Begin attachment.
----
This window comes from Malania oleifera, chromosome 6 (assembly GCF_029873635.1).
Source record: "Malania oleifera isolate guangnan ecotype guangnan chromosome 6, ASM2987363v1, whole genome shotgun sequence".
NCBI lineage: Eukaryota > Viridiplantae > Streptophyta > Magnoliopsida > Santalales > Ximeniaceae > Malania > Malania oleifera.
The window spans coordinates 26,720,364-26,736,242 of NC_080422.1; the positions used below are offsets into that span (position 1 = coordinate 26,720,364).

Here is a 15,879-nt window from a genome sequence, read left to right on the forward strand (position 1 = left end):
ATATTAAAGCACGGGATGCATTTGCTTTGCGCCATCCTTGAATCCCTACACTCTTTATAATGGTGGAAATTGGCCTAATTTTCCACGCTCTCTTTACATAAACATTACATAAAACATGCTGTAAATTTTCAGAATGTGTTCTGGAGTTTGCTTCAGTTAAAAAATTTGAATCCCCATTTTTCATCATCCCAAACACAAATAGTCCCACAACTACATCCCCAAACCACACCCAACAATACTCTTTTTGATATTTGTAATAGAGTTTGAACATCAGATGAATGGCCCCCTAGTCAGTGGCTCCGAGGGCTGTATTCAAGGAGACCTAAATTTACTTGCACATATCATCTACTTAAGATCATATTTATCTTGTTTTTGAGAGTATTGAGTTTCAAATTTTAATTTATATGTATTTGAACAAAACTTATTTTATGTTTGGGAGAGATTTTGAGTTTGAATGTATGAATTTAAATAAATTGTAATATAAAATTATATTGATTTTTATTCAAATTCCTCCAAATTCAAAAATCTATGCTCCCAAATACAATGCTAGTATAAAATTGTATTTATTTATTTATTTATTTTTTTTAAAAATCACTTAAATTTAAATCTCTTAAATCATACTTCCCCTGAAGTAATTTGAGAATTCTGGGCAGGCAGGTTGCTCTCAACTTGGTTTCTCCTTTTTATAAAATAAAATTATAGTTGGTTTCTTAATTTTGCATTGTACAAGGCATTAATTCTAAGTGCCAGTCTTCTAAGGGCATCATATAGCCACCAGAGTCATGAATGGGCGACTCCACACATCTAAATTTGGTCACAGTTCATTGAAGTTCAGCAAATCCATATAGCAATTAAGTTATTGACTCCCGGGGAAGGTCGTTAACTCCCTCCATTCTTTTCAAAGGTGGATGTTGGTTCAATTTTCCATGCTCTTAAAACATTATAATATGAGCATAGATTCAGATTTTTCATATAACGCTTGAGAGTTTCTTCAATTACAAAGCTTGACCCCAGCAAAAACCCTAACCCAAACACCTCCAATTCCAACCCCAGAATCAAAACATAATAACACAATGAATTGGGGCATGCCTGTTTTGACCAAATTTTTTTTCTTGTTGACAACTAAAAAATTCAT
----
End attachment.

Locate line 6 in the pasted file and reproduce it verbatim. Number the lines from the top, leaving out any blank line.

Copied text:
ATATTAAAGCACGGGATGCATTTGCTTTGCGCCATCCTTGAATCCCTACACTCTTTATAATGGTGGAAATTGGCCTAATTTTCCACGCTCTCTTTACATAAACATTACATAAAACATGCTGTAAATTTTCAGAATGTGTTCTGGAGTTTGCTTCAGTTAAAAAATTTGAATCCCCATTTTTCATCATCCCAAACACAAATAGTCCCACAACTACATCCCCAAACCACACCCAACAATACTCTTTTTGATATTTGTAATAGAGTTTGAACATCAGATGAATGGCCCCCTAGTCAGTGGCTCCGAGGGCTGTATTCAAGGAGACCTAAATTTACTTGCACATATCATCTACTTAAGATCATATTTATCTTGTTTTTGAGAGTATTGAGTTTCAAATTTTAATTTATATGTATTTGAACAAAACTTATTTTATGTTTGGGAGAGATTTTGAGTTTGAATGTATGAATTTAAATAAATTGTAATATAAAATTATATTGATTTTTATTCAAATTCCTCCAAATTCAAAAATCTATGCTCCCAAATACAATGCTAGTATAAAATTGTATTTATTTATTTATTTATTTTTTTTAAAAATCACTTAAATTTAAATCTCTTAAATCATACTTCCCCTGAAGTAATTTGAGAATTCTGGGCAGGCAGGTTGCTCTCAACTTGGTTTCTCCTTTTTATAAAATAAAATTATAGTTGGTTTCTTAATTTTGCATTGTACAAGGCATTAATTCTAAGTGCCAGTCTTCTAAGGGCATCATATAGCCACCAGAGTCATGAATGGGCGACTCCACACATCTAAATTTGGTCACAGTTCATTGAAGTTCAGCAAATCCATATAGCAATTAAGTTATTGACTCCCGGGGAAGGTCGTTAACTCCCTCCATTCTTTTCAAAGGTGGATGTTGGTTCAATTTTCCATGCTCTTAAAACATTATAATATGAGCATAGATTCAGATTTTTCATATAACGCTTGAGAGTTTCTTCAATTACAAAGCTTGACCCCAGCAAAAACCCTAACCCAAACACCTCCAATTCCAACCCCAGAATCAAAACATAATAACACAATGAATTGGGGCATGCCTGTTTTGACCAAATTTTTTTTCTTGTTGACAACTAAAAAATTCAT